Опубликован: 06.08.2012 | Доступ: свободный | Студентов: 1327 / 46 | Оценка: 5.00 / 5.00 | Длительность: 53:41:00
Лекция 30:

FreeBSD configuration File


/etc/group defines the groups known to the system. You normally update it when adding users, for example with vipw or adduser, though you can also edit it directly. See page 113 for more details.


/etc/named/named.conf is the main configuration file for named, the Domain Name Service daemon. We looked at it in "Chapter 21" . Previous versions of named used a different form of configuration file stored in /etc/named.boot.


The directory /etc/mail contains configuration information for some MTAs, including sendmail.


/etc/master.passwd is the real password file. Like /etc/group, you update with vipw or adduser. See page 144 for more details.

Files you might need to change

You don't need to customize any of the following files to get the system up and running. You may find it necessary to change them to do specific things, however.


/etc/crontab describes the jobs to be performed by cron on behalf of the system. You don't have to use this file at all; you can use each user's crontab files instead. Note that this file has a slightly different format from the other crontab fies. A user's crontab contains entries like this:

0  0  *  *  *  /home/grog/Scripts/rotate-log

This line runs the script /home/grog/Scripts/rotate-log at midnight every day. If you put this entry into /etc/crontab, you need to tell cron which user to run it as. Do this by putting the name of the user before the command:

0  0  *  *  *  grog  /home/grog/Scripts/rotate-log

See page 151 for more details about cron.

/etc/csh.cshrc, /etc/csh.login, /etc/csh.logout

These are default initialization files for csh. See the man page csh(1) for more details.


/etc/dhclient.conf describes the client side of DHCP services. Normally it's empty. We discussed dhcp on 302.


/etc/disktab contains descriptions of disk geometries for disklabel. This is almost obsolete.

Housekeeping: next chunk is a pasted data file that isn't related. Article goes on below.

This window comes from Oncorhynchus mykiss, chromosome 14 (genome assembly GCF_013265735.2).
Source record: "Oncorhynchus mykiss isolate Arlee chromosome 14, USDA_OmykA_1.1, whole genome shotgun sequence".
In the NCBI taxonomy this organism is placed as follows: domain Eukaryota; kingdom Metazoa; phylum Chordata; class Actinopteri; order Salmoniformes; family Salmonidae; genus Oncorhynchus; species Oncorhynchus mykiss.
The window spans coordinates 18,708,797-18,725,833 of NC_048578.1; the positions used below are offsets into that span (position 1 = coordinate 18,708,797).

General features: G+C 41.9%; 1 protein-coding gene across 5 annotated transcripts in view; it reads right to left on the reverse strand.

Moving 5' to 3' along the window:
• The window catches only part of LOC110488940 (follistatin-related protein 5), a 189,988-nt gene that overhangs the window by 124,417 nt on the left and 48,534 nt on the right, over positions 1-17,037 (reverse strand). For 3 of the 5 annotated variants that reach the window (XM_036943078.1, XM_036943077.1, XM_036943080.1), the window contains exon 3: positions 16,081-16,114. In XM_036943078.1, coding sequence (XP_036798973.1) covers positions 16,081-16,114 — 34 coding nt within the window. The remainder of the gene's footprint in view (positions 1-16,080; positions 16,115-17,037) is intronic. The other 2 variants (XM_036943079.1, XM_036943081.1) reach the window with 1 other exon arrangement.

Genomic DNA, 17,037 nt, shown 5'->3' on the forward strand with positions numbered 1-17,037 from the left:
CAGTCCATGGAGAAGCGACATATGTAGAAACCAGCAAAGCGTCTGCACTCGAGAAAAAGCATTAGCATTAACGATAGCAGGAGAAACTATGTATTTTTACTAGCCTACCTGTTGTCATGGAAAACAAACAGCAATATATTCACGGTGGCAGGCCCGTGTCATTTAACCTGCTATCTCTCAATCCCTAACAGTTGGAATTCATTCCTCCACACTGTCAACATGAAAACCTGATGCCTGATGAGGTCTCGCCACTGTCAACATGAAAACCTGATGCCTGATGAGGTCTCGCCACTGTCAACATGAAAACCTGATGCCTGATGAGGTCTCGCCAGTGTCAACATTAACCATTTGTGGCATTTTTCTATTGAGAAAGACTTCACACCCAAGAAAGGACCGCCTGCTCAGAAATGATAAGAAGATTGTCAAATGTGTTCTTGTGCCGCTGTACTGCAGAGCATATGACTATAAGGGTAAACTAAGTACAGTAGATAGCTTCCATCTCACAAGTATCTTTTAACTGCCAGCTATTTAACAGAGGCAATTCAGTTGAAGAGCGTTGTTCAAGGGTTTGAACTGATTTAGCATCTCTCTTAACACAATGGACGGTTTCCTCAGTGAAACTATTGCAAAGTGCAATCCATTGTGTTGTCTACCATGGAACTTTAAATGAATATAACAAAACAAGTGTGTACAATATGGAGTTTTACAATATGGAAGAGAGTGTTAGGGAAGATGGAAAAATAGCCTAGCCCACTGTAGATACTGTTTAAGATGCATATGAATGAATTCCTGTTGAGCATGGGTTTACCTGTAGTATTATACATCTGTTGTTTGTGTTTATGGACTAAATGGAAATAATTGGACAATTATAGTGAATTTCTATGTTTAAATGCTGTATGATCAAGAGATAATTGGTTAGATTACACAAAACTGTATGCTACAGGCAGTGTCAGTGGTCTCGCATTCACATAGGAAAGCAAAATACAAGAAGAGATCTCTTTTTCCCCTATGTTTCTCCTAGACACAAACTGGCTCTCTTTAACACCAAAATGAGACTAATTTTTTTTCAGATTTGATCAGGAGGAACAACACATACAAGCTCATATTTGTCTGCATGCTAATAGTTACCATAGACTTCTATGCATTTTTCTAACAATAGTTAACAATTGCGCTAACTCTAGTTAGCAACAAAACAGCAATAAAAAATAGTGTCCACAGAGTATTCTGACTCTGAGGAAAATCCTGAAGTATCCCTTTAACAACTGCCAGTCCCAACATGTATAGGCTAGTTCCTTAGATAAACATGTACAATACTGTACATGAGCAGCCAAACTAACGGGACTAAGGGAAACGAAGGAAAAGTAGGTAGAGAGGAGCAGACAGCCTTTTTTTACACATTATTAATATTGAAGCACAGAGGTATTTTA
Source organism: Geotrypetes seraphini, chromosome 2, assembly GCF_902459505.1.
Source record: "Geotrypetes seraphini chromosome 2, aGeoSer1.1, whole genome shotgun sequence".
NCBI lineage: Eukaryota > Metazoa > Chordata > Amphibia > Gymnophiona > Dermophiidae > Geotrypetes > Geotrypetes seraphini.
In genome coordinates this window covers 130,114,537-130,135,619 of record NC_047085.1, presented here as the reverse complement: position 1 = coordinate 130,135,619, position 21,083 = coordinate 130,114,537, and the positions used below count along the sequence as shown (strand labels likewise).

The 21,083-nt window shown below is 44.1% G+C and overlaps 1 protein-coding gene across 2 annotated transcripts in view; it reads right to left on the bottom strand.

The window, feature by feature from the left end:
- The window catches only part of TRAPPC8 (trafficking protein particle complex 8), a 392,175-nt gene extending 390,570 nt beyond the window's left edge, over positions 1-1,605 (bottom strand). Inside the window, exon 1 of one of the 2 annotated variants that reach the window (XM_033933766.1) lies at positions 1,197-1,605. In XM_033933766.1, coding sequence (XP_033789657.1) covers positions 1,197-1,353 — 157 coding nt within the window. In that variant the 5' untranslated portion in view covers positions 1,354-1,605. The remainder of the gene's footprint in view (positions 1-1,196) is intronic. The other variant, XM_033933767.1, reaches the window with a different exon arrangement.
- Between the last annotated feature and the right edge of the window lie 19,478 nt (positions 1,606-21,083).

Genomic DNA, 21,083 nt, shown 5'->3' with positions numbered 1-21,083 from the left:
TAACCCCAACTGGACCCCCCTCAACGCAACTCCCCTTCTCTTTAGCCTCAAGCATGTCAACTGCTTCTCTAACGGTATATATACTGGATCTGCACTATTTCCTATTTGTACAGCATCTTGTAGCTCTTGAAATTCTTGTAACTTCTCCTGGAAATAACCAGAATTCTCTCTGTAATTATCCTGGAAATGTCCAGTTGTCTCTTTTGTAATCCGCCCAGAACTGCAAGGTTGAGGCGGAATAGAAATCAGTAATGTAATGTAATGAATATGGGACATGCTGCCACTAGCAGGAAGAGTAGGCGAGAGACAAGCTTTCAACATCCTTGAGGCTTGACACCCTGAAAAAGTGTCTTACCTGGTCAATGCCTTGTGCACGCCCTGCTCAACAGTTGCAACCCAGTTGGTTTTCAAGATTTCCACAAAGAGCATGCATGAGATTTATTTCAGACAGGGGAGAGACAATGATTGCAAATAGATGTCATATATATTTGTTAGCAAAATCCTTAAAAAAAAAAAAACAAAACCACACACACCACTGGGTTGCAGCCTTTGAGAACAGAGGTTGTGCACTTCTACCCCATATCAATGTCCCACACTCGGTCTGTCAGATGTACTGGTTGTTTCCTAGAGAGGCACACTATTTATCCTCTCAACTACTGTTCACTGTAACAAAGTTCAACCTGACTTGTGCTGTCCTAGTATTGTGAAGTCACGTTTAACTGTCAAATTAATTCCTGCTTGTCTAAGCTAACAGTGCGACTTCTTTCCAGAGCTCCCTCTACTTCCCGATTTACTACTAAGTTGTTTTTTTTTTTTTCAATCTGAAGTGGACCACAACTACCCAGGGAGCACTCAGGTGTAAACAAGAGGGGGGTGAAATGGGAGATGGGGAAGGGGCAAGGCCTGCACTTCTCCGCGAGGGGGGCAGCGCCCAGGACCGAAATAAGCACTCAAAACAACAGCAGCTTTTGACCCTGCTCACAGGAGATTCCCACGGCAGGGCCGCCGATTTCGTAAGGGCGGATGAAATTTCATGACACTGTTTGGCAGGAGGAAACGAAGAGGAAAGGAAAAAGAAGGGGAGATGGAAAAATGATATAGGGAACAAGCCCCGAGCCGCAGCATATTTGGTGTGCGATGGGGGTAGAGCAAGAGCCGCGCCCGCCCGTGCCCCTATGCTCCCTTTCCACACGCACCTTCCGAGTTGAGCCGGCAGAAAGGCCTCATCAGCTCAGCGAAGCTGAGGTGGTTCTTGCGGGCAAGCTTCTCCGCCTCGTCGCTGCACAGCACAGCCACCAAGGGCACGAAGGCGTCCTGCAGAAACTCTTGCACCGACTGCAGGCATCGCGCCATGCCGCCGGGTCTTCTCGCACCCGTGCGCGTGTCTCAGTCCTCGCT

/etc/ftpusers is a list of users who are not allowed to connect to this system using ftp. It's a strong contender for the prize for the worst-named file in the system.


For a small network, especially if you're not permanently connected to the Internet, you have the option of placing the addresses of the systems you want to talk to in a file called /etc/hosts. This file is simply a list of IP addresses and host names, for example:

#Local network host addresses #
#loopback address for all systems
127.1 loopback local localhost
###### domain example.com.
#  freebie freebie.example.org  # FreeBSD 3.0  presto.example.org presto    # 66 MHz 486 (BSD UNIX)

Before the days of DNS, this was the way to resolve lP addresses. It only works locally, and even there it's a pain to maintain: you need to propagate every update to every machine on the network. As we saw in "Chapter 21" , it's far preferable to run named, even if you're not connected to the Internet.


/etc/hosts.equiv is a list of hosts whose users may use rsh to access this system without supplying a password. rsh is now obsolete, so it's unlikely you'll need to change this file. See the description of ssh on page 419 for a replacement.


/etc/hosts.lpd is a list of hosts that can use the lpd spooler on this system.


/etc/inetd.conf is the configuration file for inetd, the Internet daemon. It dates back to the original implementation of TCP/IP in 4.2BSD, and the format is the same for all versions of UNIX. We have looked at various modifications to this file throughout the network part of the book. See the index (inetd.conf) and the man page inetd.conf(5) for further details. FreeBSD now disables all services by default to limit security exposures, so there's a good chance you'll have to edit this file.


/etc/login.access is a file that limits remote access by individual users. We don't look at it in more detail here.